COVID-19 and the Pakhtun pregnant women

Published date11 March 2022
Date11 March 2022
Subject MatterHealth & social care,Criminology & forensic psychology,Aggression,conflict & peace,Sociology,Gender studies,Gender violence,Political sociology,policy & social change,Social conflicts,War/peace
AuthorFarah Naz
COVID-19 and the Pakhtun
pregnant women
Farah Naz
Purpose This exploratory study aims to explore the Pakhtun pregnant women’s experiences/issues
during theCOVID-19 pandemic.
Design/methodology/approach This researchis based on interviews.
Findings This research found that plummetingmedical services pose not only serious health risks to
the Pakhtun women in Khyber Pakhtunkhwa (KP) but expose them to social and cultural challenges
resulting in severe mental health issues. This study also found that the policies adopted by the
Government of Pakistanfor tackling COVID-19 completely threw off track basic health servicesthat both
men and womenrequire in times of health emergencies.
Originality/value This paperis 100% original research based on an exploratorystudy.
Keywords Society, Gynecologist, Health, Women, COVID-19,Pakhtun, Pakistan
Paper type Research paper
The COVID-19 pandemic has exacerbated the emotional distress resulting in the confusion
pertaining to behaviors in both the personaland social domains. There is also an increase in
domestic and family violence against women and girls, female health-care workers, rape,
abuse and sexual harassment both at public and online spaces (UNODC, 2020). The
Women’s Safety NSW report suggeststhat in New South Wales, Australia, more than 40% of
frontline respondents experienced an increase in domestic and family violence during the
lockdown phase. Here, the challengeis not dealing with sexual abuse or domestic violence
itself but a situation where the victim is required to remain in lockdown with abusers
(Duncan, 2020). Although COVID-19 is not the only precursor to divorce, but extended
quarantine and lockdown is a significant factor in divorce and breakup/separation, because
when couples spend more time being trapped at home, they expose themselves to an
increased conflict and arguments. Thus, a record-high number of couples are filing for
divorce in China, the USA, Australia, the UK and Europeamid the pandemic (Tocci, 2020).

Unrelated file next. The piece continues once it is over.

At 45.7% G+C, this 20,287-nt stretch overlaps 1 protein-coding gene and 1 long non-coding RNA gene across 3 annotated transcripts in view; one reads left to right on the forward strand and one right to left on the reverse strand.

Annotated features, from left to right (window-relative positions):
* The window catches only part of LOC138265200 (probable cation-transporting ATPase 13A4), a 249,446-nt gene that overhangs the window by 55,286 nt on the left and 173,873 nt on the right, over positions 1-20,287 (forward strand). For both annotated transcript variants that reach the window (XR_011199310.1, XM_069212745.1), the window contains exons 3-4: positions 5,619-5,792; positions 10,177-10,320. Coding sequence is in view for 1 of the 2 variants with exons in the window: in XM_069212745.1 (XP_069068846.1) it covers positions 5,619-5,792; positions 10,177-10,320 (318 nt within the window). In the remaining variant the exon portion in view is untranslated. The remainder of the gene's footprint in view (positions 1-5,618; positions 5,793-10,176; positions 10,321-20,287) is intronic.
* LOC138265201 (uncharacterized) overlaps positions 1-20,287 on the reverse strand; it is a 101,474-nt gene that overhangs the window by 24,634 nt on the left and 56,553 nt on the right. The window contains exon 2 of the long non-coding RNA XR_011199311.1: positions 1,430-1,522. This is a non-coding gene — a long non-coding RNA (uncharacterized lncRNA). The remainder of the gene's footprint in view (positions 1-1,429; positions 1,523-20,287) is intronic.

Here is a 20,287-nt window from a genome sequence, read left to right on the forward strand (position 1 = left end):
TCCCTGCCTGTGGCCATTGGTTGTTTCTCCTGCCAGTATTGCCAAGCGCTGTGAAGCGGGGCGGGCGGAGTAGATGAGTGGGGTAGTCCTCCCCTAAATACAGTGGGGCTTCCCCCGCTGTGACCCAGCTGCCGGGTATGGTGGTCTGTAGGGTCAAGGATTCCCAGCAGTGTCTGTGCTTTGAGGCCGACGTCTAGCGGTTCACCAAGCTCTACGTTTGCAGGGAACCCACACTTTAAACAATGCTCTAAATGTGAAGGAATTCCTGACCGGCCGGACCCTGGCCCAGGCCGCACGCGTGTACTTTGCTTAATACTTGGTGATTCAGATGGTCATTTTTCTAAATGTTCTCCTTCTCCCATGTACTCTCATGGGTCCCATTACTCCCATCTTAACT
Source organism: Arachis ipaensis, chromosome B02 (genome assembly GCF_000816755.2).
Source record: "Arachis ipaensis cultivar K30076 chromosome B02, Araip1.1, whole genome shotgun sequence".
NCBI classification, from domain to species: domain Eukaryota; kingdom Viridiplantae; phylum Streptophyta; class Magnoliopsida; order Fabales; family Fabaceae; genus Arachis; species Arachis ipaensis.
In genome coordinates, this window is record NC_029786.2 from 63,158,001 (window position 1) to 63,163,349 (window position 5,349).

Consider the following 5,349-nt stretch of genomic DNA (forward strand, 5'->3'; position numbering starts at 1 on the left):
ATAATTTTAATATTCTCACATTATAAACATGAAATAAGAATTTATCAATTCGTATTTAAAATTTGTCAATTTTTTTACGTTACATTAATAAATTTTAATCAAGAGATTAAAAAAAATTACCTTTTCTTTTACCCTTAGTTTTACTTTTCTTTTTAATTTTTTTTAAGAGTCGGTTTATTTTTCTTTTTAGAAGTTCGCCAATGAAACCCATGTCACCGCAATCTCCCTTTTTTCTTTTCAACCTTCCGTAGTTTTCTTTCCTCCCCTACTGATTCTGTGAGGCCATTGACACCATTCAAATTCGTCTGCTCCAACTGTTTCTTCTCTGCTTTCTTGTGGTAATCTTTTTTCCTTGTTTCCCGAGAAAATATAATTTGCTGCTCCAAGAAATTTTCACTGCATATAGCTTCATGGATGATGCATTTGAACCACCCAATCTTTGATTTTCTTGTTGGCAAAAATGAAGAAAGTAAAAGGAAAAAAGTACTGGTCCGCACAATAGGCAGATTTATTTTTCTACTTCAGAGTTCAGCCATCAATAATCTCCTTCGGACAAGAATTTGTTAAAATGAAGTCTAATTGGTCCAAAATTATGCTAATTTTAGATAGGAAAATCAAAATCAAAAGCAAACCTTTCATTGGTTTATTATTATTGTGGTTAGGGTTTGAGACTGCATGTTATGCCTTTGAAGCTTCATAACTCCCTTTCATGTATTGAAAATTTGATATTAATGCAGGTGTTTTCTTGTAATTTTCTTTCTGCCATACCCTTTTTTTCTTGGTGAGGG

The increase in adverse health and well-being outcomes for women during COVID-19
should be seen in the context where women, in general, appear to be more vulnerable
because of their compromised social position. Against this background, COVID-19 left
unprecedented and tormented effects on women’s health and social well-being. The
lockdown may affect and have long-term negative impacts on women differently across the
world (Burki, 2020).
With only the first wave, considerable research is already underway to assess the impact of
COVID-19 on women’s health and well-being, especially of pregnant women. This is
because pregnant women are more likely to be admitted in hospitals for intensive care as
compared with nonpregnant women (Morbidityand Mortality weekly report, Extend Fertility,
2020). Several debates are focused on whether to extend family during the coronavirus
Farah Naz is based at
Department of Government
and Public Policy, National
University of Sciences and
Technology, Islamabad,
Received 4 January 2022
Revised 10 February 2022
Accepted 10 February 2022
The author is extremely grateful
to Professor Salma Siddiqui,
who read the entire manuscript
and made very useful
comments on the initial draft of
this paper, which certainly
improved the quality of the
paper. The author is highly
indebted to her. However, any
errors or omissions are the sole
responsibility of the author.
DOI 10.1108/JACPR-01-2022-0662 VOL. 15 NO. 1 2023, pp. 1-12, ©Emerald Publishing Limited, ISSN 1759-6599 jJOURNAL OF AGGRESSION, CONFLICT AND PEACE RESEARCH jPAGE 1

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